NEM (cryptocurrency) NEM is a peer-to-peer cryptocurrency and blockchain platform launched on March 31, 2015. Written in Java, with a C++ version in the works, NEM has a stated goal of a wide distribution model and has introduced new features to blockchain technology such as its proof-of-importance (POI) algorithm, multisignature accounts, encrypted messaging, and an Eigentrust++ reputation system. The NEM blockchain software is used in a commercial blockchain called Mijin, which is being tested by financial institutions and private companies in Japan and internationally.
Cryptocurrency On August 6, 2013, Magistrate Judge Amos Mazzant of the Eastern District of Texas federal court ruled that because cryptocurrency (expressly bitcoin) can be used as money (it can be used to purchase goods and services, pay for individual living expenses, and exchanged for conventional currencies), it is a currency or form of money. This ruling allowed for the SEC to have jurisdiction over cases of securities fraud involving cryptocurrency.
Changelly Changelly is a cryptocurrency exchange service between digital currencies. The service offers a wide range of digital currencies to buy and sell but does not provide conversion to or from traditional currencies. Changelly aggregates and suggests the best currency rates among the largest crypto trading platforms. The primary object of Changelly is to remove technical barriers between customers and the cryptocurrency ecosystem.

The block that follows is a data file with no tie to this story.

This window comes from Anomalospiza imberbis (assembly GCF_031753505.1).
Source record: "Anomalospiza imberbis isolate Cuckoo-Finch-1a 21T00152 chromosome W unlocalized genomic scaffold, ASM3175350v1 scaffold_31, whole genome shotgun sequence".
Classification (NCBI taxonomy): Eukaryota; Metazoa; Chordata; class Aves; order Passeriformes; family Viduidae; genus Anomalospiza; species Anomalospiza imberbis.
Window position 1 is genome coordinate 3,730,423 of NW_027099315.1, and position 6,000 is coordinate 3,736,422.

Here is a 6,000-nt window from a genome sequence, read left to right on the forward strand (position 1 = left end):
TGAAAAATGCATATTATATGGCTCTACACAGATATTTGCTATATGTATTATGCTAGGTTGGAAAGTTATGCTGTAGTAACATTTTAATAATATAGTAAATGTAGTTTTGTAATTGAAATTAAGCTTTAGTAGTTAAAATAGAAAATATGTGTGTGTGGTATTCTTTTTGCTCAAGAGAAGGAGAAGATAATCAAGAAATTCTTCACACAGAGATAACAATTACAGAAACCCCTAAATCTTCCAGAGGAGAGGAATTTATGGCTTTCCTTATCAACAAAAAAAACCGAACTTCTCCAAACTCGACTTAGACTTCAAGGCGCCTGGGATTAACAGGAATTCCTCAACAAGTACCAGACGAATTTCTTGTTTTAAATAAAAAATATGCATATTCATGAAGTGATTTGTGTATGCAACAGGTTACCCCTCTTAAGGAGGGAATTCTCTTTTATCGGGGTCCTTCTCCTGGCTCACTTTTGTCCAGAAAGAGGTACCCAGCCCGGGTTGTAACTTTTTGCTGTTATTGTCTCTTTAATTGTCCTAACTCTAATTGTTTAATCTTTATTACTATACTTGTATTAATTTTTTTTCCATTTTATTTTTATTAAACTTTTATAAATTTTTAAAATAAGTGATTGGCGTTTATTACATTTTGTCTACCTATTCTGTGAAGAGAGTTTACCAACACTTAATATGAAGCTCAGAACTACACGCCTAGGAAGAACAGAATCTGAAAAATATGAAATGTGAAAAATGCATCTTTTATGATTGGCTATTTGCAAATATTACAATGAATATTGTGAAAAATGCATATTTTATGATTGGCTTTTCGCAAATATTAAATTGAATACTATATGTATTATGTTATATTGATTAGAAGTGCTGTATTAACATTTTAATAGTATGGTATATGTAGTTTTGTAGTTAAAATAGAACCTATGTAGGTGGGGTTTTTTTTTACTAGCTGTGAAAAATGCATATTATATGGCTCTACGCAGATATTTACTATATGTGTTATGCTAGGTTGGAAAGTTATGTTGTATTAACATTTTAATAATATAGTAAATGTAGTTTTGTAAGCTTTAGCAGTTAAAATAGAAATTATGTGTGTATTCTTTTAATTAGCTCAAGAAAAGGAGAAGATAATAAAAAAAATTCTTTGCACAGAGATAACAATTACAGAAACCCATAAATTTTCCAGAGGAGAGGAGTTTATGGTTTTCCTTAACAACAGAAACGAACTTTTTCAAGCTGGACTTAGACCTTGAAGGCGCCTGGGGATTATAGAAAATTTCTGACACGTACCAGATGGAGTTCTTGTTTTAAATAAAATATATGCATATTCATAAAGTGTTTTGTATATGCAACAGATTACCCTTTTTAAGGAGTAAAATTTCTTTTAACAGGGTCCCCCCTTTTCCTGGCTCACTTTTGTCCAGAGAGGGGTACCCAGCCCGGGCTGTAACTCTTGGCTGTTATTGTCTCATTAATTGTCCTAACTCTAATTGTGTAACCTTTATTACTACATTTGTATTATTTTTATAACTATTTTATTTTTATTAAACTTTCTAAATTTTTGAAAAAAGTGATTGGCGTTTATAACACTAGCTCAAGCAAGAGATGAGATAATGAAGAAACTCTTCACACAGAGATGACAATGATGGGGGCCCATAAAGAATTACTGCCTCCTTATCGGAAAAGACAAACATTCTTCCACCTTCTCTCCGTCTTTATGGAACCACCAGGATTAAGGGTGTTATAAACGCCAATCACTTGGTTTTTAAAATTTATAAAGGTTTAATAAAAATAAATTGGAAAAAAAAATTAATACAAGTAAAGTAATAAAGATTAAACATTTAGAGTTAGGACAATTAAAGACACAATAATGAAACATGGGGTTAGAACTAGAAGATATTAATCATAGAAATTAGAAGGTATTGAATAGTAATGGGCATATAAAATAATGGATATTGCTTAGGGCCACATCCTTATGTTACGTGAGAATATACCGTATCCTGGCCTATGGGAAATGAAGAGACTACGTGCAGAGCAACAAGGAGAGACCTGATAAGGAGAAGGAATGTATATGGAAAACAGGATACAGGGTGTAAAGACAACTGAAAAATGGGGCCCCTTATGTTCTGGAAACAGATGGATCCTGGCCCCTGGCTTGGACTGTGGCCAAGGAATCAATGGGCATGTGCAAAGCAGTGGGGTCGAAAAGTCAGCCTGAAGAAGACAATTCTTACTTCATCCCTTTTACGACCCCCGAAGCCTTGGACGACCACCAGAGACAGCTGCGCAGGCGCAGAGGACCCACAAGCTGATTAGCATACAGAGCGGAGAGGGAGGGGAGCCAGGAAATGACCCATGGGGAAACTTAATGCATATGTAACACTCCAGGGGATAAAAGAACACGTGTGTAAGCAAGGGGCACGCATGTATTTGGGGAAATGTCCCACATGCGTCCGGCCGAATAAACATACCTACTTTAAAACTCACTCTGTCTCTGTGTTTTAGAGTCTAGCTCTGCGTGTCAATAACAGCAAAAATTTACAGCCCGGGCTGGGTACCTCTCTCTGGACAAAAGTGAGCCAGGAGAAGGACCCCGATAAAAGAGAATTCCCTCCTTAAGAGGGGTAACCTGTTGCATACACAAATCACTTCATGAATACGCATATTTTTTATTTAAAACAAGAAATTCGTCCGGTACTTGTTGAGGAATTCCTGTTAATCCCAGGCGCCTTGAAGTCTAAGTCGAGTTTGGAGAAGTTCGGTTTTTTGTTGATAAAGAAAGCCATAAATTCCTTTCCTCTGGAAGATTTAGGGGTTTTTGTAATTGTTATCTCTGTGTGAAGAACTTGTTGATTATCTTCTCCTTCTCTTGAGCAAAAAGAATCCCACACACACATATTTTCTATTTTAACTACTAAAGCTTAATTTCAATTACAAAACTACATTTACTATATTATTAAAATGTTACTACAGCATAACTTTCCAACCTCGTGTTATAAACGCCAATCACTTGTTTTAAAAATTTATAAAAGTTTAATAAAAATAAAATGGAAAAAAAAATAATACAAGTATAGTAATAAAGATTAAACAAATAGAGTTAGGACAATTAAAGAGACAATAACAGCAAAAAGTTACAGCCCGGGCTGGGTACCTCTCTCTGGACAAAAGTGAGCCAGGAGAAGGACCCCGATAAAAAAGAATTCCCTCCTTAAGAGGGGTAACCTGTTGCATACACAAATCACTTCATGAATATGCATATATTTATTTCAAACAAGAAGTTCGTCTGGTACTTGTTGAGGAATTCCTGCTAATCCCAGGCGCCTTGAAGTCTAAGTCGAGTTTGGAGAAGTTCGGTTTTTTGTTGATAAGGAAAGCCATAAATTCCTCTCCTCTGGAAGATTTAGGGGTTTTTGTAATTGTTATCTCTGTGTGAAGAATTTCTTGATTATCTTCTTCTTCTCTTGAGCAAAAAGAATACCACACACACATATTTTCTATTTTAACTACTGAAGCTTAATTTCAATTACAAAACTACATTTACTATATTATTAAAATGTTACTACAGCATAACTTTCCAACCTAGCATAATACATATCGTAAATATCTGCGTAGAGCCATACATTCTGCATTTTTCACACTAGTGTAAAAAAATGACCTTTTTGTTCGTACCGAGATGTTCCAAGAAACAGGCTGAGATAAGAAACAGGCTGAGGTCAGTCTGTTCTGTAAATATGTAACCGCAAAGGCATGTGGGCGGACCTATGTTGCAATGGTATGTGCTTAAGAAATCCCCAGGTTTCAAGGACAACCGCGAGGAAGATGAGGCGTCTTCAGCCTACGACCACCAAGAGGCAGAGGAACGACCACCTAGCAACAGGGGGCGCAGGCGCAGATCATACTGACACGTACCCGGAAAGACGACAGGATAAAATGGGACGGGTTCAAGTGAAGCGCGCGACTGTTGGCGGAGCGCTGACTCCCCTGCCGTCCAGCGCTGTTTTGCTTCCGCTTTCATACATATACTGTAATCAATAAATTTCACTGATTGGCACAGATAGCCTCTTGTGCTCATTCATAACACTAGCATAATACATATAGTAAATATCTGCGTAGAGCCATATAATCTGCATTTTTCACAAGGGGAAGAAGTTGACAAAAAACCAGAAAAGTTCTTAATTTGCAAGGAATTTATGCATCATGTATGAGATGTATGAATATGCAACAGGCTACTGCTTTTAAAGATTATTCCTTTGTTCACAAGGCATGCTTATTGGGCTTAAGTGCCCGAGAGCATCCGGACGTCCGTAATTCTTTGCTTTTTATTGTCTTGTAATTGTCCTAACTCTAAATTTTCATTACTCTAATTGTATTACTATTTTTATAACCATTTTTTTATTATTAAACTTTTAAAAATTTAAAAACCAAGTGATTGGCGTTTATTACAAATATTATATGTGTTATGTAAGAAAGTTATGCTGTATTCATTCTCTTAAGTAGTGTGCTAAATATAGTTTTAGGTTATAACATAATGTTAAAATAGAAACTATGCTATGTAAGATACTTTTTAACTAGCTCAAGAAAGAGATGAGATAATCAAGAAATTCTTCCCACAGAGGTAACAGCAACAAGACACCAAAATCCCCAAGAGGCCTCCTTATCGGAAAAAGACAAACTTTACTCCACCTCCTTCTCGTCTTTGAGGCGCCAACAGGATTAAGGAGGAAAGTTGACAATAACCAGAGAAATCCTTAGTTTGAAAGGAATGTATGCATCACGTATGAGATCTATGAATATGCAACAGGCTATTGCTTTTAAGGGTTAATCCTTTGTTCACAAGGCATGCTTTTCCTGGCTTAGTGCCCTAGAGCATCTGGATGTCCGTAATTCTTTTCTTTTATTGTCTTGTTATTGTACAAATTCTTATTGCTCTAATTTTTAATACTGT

Blockchain Blockchain protocols facilitate businesses to use new methods of processing digital transactions.
Cryptocurrency Bitcoin became the first decentralized cryptocurrency in 2009. Since then, numerous cryptocurrencies have been created. These are frequently called "altcoins", as a blend of "bitcoin alternative". Bitcoin and its derivatives use decentralized control as opposed to centralized electronic money/centralized banking systems. The decentralized control is related to the use of bitcoin's blockchain transaction database in the role of a distributed ledger.
Blockchain In September 2015, the first peer-reviewed academic journal dedicated to cryptocurrency and blockchain technology research, "Ledger", was announced. The inaugural issue was published in December 2016. The journal covers aspects of mathematics, computer science, engineering, law, economics and philosophy that relates to cryptocurrencies such as bitcoin.
Blockchain In 2014 the Nxt community was asked to consider a hard fork that would have led to a rollback of the blockchain records, in order to mitigate the effects of a theft of 50 million NXT from a major cryptocurrency exchange. The hard fork proposal was rejected, and the majority of the funds were recovered after negotiations.
Blockchain A blockchain facilitates secure online transactions. A blockchain is a decentralized digital ledger that records transactions across many computers in such a way that the registered transactions cannot be altered retroactively. This allows the participants to verify and audit transactions in an inexpensive manner. They are authenticated by mass collaboration powered by collective self-interests. The result is a robust workflow where participants' uncertainty regarding data security is marginal. The use of a blockchain removes the characteristic of infinite reproducibility from a digital asset. It confirms that each unit of value was transferred only once, solving the long-standing problem of double spending. Blockchains have been described as a value-exchange protocol. This blockchain-based exchange of value can be completed more quickly, more safely and more cheaply than with traditional systems. A blockchain can assign title rights because it provides a record that compels offer and acceptance. From the technical point of view a blockchain is a hashchain inside another hashchain.